Teenagers at the Nevada Blind Children’s Foundation spring break camp received a special visitor Tuesday morning.
Sequoia Holmes, guard for the Las Vegas Aces, stopped by for about an hour to talk with the teens about their dreams, what it takes to be a basketball player and shoot some hoops in the backyard.
The Nevada Blind Children’s Foundation is a non-profit organization that provides gap services for blind and visually impaired children in the state.
Founded in 2006, the foundation provides health, family and educational services for infants to adults 22 years of age.
“Our idea is that a kid should be a kid so we want to kind of adapt our programming so they can meet other students that are also visually impaired and blind, but also grow and continue to partner with them as they go through the school district,” said Veronica Atkins, director of development at the foundation.
Holmes first sat down to get to know Carly Lamb, 17, Paul Hernandez, 13, Nico Felixon, 19 and Taylor Allison, 16.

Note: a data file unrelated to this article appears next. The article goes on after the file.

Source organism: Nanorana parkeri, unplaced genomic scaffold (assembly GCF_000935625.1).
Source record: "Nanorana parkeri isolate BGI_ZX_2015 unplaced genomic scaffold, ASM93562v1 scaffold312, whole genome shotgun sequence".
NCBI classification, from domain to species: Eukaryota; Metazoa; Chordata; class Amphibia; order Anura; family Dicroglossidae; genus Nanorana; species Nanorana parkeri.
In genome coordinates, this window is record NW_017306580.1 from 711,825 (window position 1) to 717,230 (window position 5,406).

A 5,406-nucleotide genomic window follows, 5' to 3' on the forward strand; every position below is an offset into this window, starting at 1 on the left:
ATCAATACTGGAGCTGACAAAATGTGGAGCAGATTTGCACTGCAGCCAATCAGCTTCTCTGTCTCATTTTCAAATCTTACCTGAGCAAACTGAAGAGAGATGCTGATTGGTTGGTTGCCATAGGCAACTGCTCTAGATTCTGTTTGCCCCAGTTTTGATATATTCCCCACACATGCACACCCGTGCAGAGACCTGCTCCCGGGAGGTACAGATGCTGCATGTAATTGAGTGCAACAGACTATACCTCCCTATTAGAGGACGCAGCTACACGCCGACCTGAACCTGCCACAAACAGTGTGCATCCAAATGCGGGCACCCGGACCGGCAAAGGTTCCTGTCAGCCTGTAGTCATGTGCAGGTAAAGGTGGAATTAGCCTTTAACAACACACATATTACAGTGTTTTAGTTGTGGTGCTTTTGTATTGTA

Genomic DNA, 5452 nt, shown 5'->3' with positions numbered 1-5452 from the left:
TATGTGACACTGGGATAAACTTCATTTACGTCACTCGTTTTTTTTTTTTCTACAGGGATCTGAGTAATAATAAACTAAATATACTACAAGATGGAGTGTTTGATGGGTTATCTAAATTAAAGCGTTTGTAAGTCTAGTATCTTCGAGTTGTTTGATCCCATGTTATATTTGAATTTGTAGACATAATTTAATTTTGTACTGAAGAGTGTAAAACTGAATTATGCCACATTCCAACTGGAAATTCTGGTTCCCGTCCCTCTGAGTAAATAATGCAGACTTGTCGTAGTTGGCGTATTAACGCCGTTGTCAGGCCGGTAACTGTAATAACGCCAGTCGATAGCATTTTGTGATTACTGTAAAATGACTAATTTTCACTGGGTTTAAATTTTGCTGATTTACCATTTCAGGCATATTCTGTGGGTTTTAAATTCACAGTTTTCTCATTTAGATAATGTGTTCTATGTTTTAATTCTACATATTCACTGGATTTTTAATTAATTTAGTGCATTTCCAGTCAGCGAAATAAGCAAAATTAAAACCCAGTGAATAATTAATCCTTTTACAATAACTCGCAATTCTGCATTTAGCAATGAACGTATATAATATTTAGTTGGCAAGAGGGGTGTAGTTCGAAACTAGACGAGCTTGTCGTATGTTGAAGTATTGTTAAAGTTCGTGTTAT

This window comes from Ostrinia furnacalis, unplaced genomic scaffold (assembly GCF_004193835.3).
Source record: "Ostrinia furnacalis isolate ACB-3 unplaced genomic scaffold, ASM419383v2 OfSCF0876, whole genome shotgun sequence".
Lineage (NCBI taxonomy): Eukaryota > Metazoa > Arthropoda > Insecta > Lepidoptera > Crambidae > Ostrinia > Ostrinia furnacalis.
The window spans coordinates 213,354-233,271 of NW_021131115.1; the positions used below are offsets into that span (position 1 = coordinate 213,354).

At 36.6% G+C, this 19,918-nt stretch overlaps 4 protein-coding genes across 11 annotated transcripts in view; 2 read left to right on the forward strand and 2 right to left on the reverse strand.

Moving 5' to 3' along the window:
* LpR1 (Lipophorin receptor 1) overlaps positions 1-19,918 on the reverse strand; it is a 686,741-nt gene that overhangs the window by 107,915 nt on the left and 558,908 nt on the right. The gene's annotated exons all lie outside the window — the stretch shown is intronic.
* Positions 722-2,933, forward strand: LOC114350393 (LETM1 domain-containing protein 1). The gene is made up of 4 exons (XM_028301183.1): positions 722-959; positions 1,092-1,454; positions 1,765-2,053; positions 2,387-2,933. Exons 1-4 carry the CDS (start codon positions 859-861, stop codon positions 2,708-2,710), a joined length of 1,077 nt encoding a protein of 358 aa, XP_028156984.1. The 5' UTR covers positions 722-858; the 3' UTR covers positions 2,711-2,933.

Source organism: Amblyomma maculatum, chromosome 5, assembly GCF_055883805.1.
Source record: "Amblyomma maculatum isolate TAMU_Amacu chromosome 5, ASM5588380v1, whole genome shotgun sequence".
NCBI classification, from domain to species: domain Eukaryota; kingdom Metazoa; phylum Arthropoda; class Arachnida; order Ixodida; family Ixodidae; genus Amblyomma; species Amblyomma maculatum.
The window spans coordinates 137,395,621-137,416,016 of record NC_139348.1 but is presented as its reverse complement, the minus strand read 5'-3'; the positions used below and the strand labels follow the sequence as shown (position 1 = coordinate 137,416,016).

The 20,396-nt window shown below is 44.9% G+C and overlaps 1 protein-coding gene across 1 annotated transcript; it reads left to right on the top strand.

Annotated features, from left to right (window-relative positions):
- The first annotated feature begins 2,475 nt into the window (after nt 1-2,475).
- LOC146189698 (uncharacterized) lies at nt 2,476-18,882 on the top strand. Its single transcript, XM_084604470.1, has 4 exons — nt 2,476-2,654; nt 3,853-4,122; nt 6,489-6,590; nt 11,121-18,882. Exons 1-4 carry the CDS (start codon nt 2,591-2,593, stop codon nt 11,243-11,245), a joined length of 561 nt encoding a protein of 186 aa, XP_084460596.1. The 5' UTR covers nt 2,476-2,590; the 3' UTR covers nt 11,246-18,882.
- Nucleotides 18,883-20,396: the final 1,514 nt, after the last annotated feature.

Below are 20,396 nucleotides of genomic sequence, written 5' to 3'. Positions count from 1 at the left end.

“Do any of you guys like basketball?” Holmes asked, laughing. The answers were mixed. “But we probably all know who LeBron James is?”
Outside, Holmes talked to the students about college and what they wanted to be when they grew up. Taylor said he wanted to become a civil engineer first, then a child psychologist.
Lamb wanted to go to UNLV to become a primary school teacher.
“UNLV! Go Rebels!” Holmes shouted.
After about an hour of talking, practicing basketball tricks and shooting hoops, Holmes had to go.
“Nice meeting you all,” Holmes said. “Now I better see all of you at some of the games.”